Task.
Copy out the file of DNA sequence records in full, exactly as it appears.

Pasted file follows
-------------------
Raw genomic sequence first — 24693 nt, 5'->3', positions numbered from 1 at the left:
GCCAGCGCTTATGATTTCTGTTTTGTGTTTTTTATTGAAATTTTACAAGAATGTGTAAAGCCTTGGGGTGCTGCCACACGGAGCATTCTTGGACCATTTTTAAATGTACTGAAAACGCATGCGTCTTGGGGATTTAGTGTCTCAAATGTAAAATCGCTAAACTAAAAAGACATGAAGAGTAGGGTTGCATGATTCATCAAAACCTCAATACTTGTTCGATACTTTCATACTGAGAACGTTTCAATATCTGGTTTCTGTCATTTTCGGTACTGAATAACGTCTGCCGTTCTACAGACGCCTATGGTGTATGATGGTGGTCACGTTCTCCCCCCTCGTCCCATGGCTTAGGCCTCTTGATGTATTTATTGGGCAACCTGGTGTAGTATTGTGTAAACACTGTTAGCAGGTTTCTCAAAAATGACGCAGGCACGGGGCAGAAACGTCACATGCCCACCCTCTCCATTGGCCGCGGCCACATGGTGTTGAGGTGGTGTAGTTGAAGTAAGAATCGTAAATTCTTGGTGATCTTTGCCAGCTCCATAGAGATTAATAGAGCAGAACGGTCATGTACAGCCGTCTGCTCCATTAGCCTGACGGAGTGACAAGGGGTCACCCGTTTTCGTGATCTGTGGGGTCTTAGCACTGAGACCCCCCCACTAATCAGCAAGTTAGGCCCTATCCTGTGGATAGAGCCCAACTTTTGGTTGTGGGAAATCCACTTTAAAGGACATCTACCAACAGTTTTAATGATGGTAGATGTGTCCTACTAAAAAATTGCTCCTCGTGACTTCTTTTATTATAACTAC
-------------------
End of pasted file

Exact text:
Raw genomic sequence first — 24693 nt, 5'->3', positions numbered from 1 at the left:
GCCAGCGCTTATGATTTCTGTTTTGTGTTTTTTATTGAAATTTTACAAGAATGTGTAAAGCCTTGGGGTGCTGCCACACGGAGCATTCTTGGACCATTTTTAAATGTACTGAAAACGCATGCGTCTTGGGGATTTAGTGTCTCAAATGTAAAATCGCTAAACTAAAAAGACATGAAGAGTAGGGTTGCATGATTCATCAAAACCTCAATACTTGTTCGATACTTTCATACTGAGAACGTTTCAATATCTGGTTTCTGTCATTTTCGGTACTGAATAACGTCTGCCGTTCTACAGACGCCTATGGTGTATGATGGTGGTCACGTTCTCCCCCCTCGTCCCATGGCTTAGGCCTCTTGATGTATTTATTGGGCAACCTGGTGTAGTATTGTGTAAACACTGTTAGCAGGTTTCTCAAAAATGACGCAGGCACGGGGCAGAAACGTCACATGCCCACCCTCTCCATTGGCCGCGGCCACATGGTGTTGAGGTGGTGTAGTTGAAGTAAGAATCGTAAATTCTTGGTGATCTTTGCCAGCTCCATAGAGATTAATAGAGCAGAACGGTCATGTACAGCCGTCTGCTCCATTAGCCTGACGGAGTGACAAGGGGTCACCCGTTTTCGTGATCTGTGGGGTCTTAGCACTGAGACCCCCCCACTAATCAGCAAGTTAGGCCCTATCCTGTGGATAGAGCCCAACTTTTGGTTGTGGGAAATCCACTTTAAAGGACATCTACCAACAGTTTTAATGATGGTAGATGTGTCCTACTAAAAAATTGCTCCTCGTGACTTCTTTTATTATAACTAC